- Expertise; What available expertise is currently available commercially (10% wt.)
The following five tables (Tables 13-17) breakdown the logical reasoning for short listed project scoring, with Table 18 summarising the final weighted scores. Table 19 shows the results of a sensitivity case – ‘PBOL country operation’ criteria weighting changed from thirty to zero percent. Although scoring may have been subjective on my part, it was consistently so meaning final mark totals were all equally comparative.
The category three biomass fish waste to biodiesel CSRP had the highest final MCA score, however when the ‘in-country’ operation objective group was removed – the category four, wind turbine project prevailed because the project focused upon the most commercially mature technology in the most developed parts of the SA region. Selection of the biomass fish waste CSRP provided the highest potential benefits to all stakeholders; this included application within an existing PBOL operation country (Ecuador) and area of expertise (Biofuels). It is however acknowledged that it represents a relatively riskier technical CSRP.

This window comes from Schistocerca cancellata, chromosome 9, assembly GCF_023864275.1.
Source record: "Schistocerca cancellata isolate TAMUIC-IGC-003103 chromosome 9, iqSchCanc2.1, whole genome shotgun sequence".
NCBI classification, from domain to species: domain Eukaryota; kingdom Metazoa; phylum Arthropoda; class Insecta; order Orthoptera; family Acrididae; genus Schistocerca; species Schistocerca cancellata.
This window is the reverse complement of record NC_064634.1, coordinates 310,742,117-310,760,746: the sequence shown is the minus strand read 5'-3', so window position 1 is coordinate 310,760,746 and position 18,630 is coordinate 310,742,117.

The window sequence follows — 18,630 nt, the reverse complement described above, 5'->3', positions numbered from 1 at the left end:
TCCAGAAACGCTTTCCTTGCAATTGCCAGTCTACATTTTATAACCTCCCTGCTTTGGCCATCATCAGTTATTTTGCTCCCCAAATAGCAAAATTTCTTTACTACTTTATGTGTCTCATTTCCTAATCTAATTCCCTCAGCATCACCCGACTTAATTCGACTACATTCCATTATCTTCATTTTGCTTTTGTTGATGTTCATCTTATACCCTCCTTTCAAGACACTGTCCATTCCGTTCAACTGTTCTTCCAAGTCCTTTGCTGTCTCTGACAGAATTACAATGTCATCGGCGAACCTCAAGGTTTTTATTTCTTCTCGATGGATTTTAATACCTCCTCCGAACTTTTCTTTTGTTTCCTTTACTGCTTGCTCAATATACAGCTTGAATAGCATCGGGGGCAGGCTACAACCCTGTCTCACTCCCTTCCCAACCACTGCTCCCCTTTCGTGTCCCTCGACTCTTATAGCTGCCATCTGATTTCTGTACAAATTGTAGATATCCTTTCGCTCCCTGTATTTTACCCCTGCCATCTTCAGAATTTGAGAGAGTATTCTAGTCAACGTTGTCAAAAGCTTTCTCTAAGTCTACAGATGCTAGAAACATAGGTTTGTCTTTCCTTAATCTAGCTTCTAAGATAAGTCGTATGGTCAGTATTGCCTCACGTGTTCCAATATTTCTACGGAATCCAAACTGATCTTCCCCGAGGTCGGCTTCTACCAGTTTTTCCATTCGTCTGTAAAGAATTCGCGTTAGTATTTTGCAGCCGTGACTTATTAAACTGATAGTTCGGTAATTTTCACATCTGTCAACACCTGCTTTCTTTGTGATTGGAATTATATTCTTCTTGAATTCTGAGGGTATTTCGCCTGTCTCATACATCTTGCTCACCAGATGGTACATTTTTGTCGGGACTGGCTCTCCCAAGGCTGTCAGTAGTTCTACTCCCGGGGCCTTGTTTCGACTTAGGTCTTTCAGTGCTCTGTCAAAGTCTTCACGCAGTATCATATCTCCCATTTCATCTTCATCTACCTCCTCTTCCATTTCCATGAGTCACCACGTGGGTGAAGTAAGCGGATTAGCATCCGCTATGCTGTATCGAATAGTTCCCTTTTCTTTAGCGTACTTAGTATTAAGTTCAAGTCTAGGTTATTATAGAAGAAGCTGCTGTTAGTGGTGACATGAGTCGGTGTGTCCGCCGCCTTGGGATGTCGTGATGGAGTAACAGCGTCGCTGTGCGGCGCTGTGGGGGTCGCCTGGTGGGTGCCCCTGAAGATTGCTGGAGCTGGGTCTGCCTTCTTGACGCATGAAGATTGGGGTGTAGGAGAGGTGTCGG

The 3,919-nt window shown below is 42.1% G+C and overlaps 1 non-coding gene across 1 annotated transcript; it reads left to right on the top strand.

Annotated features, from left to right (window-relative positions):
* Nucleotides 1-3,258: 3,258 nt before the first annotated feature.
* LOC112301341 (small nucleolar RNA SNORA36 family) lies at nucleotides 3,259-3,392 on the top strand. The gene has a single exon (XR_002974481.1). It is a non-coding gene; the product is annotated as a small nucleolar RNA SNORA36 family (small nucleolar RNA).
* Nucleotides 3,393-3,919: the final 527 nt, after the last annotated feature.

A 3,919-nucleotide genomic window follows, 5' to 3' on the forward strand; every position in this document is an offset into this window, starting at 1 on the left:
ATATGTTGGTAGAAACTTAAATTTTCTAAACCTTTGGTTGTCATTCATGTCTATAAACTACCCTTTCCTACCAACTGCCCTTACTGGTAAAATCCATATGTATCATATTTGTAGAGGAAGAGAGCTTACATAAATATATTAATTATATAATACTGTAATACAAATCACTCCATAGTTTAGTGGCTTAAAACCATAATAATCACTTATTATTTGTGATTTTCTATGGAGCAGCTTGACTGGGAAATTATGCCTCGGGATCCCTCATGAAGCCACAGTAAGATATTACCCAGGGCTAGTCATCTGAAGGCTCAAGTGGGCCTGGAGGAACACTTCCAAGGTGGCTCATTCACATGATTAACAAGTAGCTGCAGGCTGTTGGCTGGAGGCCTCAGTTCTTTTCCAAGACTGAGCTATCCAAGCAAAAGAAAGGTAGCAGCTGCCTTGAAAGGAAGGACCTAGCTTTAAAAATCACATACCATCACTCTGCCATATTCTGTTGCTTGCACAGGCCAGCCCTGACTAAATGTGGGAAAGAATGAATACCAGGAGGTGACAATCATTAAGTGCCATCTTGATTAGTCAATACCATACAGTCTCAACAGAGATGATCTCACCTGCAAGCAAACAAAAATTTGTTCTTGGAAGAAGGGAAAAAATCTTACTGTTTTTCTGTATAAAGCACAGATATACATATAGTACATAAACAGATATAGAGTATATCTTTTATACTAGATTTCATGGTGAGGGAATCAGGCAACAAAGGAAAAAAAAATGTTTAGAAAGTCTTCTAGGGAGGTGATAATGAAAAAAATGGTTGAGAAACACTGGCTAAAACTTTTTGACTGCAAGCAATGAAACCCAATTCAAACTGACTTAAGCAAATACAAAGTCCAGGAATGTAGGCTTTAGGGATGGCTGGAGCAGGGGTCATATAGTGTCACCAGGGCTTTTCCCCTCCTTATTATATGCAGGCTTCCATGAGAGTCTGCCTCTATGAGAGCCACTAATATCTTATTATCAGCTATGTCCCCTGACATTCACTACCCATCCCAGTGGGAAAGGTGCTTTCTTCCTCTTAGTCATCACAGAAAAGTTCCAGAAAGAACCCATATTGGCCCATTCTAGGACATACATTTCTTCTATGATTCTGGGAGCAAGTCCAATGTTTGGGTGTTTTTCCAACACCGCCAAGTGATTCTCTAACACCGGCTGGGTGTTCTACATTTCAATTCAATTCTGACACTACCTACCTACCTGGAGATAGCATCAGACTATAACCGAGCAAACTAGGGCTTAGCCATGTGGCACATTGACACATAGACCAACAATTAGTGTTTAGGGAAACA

The following section is taken from the UN Food and Agriculture Organisation (FAO, 2011). Ecuador’s main fishing industry is focused on catching and exporting tuna with one hundred & fifty nine fishing vessels employed, as well as one hundred and fifty two vessels involved in oily fish pelagic sardine, anchovy and mackerel fishing. Most is exported, with wastes sold as fishmeal to the countries world leading shrimp and tilapia aquaculture industry. Artisanal fisheries consist of sixteen to twenty two thousand smaller fishing boats landed at one hundred and thirty eight different sites. The main issues confronting Ecuadorean fisheries are;